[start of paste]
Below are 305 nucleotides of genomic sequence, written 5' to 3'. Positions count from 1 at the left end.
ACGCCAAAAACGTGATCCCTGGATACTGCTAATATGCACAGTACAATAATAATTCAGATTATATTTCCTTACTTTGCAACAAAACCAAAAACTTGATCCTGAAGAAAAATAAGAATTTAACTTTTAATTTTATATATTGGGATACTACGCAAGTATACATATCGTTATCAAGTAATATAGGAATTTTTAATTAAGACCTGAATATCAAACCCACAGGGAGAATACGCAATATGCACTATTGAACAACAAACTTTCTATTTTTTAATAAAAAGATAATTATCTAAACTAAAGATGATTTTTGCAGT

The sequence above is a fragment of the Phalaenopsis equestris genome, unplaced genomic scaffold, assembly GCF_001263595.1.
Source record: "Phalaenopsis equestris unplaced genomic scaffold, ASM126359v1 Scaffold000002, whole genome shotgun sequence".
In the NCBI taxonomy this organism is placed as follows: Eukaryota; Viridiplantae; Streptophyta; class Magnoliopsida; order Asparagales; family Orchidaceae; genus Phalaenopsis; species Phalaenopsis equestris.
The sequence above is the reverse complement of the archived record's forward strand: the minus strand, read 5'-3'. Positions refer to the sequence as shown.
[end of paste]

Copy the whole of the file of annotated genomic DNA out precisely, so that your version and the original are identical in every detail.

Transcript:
Below are 305 nucleotides of genomic sequence, written 5' to 3'. Positions count from 1 at the left end.
ACGCCAAAAACGTGATCCCTGGATACTGCTAATATGCACAGTACAATAATAATTCAGATTATATTTCCTTACTTTGCAACAAAACCAAAAACTTGATCCTGAAGAAAAATAAGAATTTAACTTTTAATTTTATATATTGGGATACTACGCAAGTATACATATCGTTATCAAGTAATATAGGAATTTTTAATTAAGACCTGAATATCAAACCCACAGGGAGAATACGCAATATGCACTATTGAACAACAAACTTTCTATTTTTTAATAAAAAGATAATTATCTAAACTAAAGATGATTTTTGCAGT

The sequence above is a fragment of the Phalaenopsis equestris genome, unplaced genomic scaffold, assembly GCF_001263595.1.
Source record: "Phalaenopsis equestris unplaced genomic scaffold, ASM126359v1 Scaffold000002, whole genome shotgun sequence".
In the NCBI taxonomy this organism is placed as follows: Eukaryota; Viridiplantae; Streptophyta; class Magnoliopsida; order Asparagales; family Orchidaceae; genus Phalaenopsis; species Phalaenopsis equestris.
The sequence above is the reverse complement of the archived record's forward strand: the minus strand, read 5'-3'. Positions refer to the sequence as shown.